New Zealand futurist Robert Hickson, on his Idealog blog, has written about changing dietary habits and trends and challenges associated with traditional western food consumption.

In a recent post (HERE), he noted:

Insects aren’t yet big on fancy restaurant menus in the US. But they are a gaining popularity in Japan. The UK has at least one restaurant specialising in our invertebrate friends. And Ikea has been thinking about introducing insect meatballs for a couple of years. A Swiss supermarket is planning to sell burgers and meatballs made from mealworms from next month.

New Zealand is no stranger to edible invertebrates, if only occasionally. I couldn’t find reports of insect meals being a staple in New Zealand, but at least two companies offer gourmet arthropod treats – Crawlers and Anteater. Some other food stores offer products containing cricket flour.

Hickson further noted that lab-grown meat prices are dropping rapidly and producers of meat-free burgers “are on a PR offensive”.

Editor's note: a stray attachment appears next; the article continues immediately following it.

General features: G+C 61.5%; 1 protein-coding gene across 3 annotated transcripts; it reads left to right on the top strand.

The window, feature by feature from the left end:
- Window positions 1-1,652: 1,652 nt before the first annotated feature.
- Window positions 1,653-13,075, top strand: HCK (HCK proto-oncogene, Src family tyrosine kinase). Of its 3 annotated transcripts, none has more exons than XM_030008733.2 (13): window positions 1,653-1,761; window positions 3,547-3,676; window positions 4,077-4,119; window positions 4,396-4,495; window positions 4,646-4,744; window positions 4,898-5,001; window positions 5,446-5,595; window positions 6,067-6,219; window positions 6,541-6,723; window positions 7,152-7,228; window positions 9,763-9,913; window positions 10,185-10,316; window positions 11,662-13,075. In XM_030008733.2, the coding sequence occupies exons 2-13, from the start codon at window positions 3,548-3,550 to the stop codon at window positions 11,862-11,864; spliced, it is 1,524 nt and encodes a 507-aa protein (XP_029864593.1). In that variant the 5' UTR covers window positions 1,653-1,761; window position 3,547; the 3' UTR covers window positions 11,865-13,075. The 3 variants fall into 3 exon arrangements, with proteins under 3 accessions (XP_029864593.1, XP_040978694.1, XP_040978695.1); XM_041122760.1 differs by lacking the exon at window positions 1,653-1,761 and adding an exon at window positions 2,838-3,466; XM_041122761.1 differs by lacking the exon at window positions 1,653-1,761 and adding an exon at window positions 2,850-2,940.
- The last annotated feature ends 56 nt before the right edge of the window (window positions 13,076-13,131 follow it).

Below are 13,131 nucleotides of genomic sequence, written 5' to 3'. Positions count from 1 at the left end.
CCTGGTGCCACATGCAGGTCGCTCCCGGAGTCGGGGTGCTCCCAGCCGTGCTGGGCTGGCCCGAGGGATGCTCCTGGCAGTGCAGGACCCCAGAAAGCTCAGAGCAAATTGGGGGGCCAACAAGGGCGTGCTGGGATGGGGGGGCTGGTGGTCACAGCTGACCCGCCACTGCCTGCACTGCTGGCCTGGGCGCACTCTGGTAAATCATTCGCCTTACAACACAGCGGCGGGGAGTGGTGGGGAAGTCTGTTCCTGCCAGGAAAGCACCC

And the world’s largest pork producer, Smithfield Foods, is hoping to become a major supplier of organs for human transplants.

In short, agricultural and social changes will influence why and what we farm. It obviously will influence the relevant science, too.

NZ researchers take step towards tackling allergy with modified milk

New Zealand agricultural scientists have learnt that the calves of a cow modified to have less allergenic milk also have less allergenic milk.

A post on Sciblogs (hereby Dr Grant Jacobs, a Dunedin-based computational biologist, drew AgScience’s attention to the research. He was commenting on an article in the New Zealand Herald, headed GE cow’s offspring show ‘super-milk’ potential.

The research raises hopes of developing a variety of cattle that will produce milk that can be drunk by people with one type of milk allergy.

Dr Jacobs explains that milk allergy is not lactose tolerance.

A number of us are allergic to milk, in a similar way that a number of us are allergic to other types of foods.

β-lactoglobulin is regarded as the main allergen in milk.* (β is the Greek letter, beta; you’ll also see it written beta-lactoglobin.) β-lactoglobulins is considered an important allergen in part because there’s no β-lactoglobulin in human milk.